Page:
South Carolina's new alligator hunting season opens in September

April 6, 2008 

  • In three decades since records have been kept, there's never been a report of a human killed by an alligator in South Carolina, according to DNR. There have been 10 alligator attacks in the past 25 years statewide. In 2005, a landscaper was injured by an alligator in Sea Pines when he was spraying herbicide near a lagoon. He suffered puncture wounds to his buttocks and scratches on his legs.

For local hunters looking for a challenge, a new state law has added alligators to the list of possible prey.

Gov. Mark Sanford signed a bill Feb. 19 creating an alligator hunting season that will start the first Saturday in September and end the first Saturday in October. State law requires hunters to restrain a gator with a rope, snare or wire noose before shooting it.

But in the Town of Bluffton and on Hilton Head Island, the new hunting season would not apply. Local ordinances prohibiting firearm discharges would trump state law.

In Beaufort County, Sheriff P.J. Tanner said his only concern is the potential ricochet of a bullet off the water.

"Alligators are extremely dangerous and you could lose your life if you approach an alligator," Tanner said. "As long as it's (the hunting season) properly regulated and we've got some checks and balances, it may not be that bad but it must be controlled."

The state plans to model its new hunting season after those in Georgia, Florida and Louisiana. Those states issue thousands of permits each year and estimate their alligator populations total more than 1 million. The programs have been successful and attacks on hunters have been few or nonexistent, according to those states' officials.

The South Carolina Department of Natural Resources intends to offer training workshops to novice alligator hunters, but won't require attendance. DNR will issue 250 permits that hunters may apply for online. Hunters will be selected randomly and allowed to kill one gator.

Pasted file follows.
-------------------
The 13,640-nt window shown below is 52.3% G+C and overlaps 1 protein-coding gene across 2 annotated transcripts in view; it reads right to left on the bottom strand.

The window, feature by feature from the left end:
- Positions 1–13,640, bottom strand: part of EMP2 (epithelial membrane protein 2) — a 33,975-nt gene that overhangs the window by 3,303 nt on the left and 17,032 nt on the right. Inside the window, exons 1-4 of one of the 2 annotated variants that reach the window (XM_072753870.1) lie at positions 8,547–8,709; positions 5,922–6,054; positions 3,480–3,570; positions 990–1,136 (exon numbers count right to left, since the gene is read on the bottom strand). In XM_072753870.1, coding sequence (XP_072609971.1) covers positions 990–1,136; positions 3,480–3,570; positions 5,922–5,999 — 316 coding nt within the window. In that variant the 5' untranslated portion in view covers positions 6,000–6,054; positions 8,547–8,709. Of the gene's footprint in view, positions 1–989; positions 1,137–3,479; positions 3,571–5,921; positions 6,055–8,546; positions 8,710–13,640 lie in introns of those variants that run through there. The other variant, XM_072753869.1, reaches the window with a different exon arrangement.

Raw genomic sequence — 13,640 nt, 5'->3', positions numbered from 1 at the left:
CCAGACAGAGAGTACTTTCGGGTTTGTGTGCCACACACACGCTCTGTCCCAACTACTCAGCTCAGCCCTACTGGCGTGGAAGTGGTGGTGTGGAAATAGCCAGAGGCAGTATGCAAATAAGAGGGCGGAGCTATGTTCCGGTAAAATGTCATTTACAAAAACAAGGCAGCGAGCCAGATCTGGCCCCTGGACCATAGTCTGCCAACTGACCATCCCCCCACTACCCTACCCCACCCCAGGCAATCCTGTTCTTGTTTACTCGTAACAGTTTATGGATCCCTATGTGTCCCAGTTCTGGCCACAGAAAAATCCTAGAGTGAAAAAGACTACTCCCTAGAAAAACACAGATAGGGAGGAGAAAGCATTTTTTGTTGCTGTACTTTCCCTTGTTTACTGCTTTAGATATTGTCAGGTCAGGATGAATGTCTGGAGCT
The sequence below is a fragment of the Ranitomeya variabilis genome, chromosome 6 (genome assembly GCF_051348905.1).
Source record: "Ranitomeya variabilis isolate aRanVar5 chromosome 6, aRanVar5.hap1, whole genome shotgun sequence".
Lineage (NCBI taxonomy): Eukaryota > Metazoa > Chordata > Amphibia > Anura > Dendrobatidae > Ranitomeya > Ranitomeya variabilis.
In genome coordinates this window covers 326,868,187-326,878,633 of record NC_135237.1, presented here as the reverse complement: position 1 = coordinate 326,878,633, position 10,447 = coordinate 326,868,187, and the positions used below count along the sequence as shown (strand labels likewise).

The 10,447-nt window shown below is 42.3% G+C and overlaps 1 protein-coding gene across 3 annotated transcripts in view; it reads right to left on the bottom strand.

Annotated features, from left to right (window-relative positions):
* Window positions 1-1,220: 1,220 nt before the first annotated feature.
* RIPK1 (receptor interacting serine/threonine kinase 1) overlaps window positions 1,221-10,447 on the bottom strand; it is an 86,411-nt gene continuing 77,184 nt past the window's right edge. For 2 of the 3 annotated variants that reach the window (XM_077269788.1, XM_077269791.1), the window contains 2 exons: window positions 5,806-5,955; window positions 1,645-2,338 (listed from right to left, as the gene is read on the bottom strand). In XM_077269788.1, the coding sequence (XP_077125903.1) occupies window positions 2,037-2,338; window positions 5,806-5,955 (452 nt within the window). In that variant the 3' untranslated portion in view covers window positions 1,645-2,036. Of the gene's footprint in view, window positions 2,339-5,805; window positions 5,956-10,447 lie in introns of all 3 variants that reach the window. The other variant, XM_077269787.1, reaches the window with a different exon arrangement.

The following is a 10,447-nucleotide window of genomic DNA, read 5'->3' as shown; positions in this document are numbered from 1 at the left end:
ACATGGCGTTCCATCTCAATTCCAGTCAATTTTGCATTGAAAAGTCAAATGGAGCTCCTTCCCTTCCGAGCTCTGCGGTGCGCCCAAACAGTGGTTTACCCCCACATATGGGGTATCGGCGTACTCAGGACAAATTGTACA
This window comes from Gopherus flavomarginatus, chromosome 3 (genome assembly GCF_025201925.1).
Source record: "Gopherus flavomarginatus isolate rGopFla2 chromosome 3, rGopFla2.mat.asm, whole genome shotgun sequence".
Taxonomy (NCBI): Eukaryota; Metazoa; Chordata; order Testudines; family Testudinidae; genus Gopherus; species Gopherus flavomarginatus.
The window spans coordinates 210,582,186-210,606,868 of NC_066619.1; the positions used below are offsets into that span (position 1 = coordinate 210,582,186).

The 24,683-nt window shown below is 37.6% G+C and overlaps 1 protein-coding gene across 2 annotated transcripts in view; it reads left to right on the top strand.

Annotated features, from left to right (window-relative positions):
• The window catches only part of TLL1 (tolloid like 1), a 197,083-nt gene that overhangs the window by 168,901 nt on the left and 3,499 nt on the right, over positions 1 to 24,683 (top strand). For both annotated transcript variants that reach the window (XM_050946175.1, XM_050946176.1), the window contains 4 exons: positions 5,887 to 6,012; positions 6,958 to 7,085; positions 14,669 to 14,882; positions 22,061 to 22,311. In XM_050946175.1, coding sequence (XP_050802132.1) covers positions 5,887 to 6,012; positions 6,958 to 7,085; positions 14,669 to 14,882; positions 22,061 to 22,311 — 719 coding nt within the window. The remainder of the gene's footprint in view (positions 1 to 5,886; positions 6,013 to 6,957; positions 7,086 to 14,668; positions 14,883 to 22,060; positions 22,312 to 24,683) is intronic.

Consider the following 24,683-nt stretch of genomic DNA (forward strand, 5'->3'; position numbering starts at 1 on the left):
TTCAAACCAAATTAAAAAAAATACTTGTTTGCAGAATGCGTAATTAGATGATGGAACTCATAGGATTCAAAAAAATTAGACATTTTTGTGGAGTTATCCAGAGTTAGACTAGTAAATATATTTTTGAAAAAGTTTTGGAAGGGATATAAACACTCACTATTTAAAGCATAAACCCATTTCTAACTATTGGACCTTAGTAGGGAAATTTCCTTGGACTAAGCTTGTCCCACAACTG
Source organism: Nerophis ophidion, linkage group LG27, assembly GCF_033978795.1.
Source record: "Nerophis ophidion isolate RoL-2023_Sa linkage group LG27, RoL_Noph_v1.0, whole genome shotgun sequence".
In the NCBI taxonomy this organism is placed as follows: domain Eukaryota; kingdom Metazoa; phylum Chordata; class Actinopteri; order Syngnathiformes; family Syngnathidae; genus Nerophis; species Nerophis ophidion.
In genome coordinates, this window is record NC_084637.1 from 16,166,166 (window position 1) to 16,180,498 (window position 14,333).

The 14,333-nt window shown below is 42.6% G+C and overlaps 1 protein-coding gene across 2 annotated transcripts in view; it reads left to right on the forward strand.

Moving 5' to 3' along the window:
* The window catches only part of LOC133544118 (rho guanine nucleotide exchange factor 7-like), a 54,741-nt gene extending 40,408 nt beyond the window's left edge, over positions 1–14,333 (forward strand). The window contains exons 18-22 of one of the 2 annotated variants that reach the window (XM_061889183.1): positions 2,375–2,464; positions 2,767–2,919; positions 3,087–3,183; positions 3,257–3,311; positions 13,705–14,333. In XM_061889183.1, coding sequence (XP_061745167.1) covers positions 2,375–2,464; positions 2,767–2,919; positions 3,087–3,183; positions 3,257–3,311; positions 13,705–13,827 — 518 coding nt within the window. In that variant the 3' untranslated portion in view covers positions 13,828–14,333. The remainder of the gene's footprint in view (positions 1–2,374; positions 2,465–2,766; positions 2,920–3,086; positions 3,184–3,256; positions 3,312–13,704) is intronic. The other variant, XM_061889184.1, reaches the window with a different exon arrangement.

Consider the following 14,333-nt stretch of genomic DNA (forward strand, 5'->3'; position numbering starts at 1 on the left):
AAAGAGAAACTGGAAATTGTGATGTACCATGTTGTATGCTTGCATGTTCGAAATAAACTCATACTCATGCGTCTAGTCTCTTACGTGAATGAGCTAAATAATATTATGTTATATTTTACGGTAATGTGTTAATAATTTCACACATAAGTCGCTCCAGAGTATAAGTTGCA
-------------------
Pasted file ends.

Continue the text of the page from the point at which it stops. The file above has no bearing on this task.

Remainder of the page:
The new law was first introduced by Sen. Larry Grooms of Charleston, who'd been trying to pass it for six years. Grooms lives on Lake Moultrie where alligators have attacked humans and eaten pets.

"It was only after an incident where an alligator chewed a man's arm off (last year), that the House offered their support," Grooms said. Alligator "habitat is no longer able to support their populations.

Now they are moving in(to) other areas."

American alligators were removed from the federal endangered species list in 1987. DNR estimates that between 100,000 and 200,000 gators live along the state's coast.

Under current law, alligators are removable through the nuisance alligator program. Landowners apply for permits and the state issues them tags for a certain number of alligators. The landowner can then remove the alligator alone or contract with companies like Critter Management. The program requires the alligators be killed.

In 1995, the state created another program for use on private lands, which allowed landowners with 100 acres or more of alligator habitat to hunt the reptiles. Once landowners enroll, DNR surveys the property and issues tags for alligators of a particular size, depending on the area.

Under the new state law, the private lands program no longer carries a 100-acre minimum. It also allows hunters to shoot alligators swimming in the water, but they must be retrieved using the rope, snare or wire noose. Applications cost $10, plus $10 per tag. The tags allow DNR to track how many alligators have been killed.

"This program is designed for people with sizable acreage," said Derrell Shipes, chief of statewide projects for DNR. "It's not for the farm pond owner."

Shipes said the goal is not to eliminate alligators, but to manage them on properties where there might be too many or where they are causing damage.

"When these animals get 10 feet long, there is nothing in their environment except humans that threaten them," Shipes said. "If humans weren't around, there would be nothing for them to be afraid of. Everything eats them when they are little, including big alligators, but when they get big, they are at the top."

The Island Packet is pleased to provide this opportunity to share information, experiences and observations about what's in the news. Some of the comments may be reprinted elsewhere in the site or in the newspaper. We encourage lively, open debate on the issues of the day, and ask that you refrain from profanity, hate speech, personal comments and remarks that are off point. Thank you for taking the time to offer your thoughts.

Commenting FAQs | Terms of Service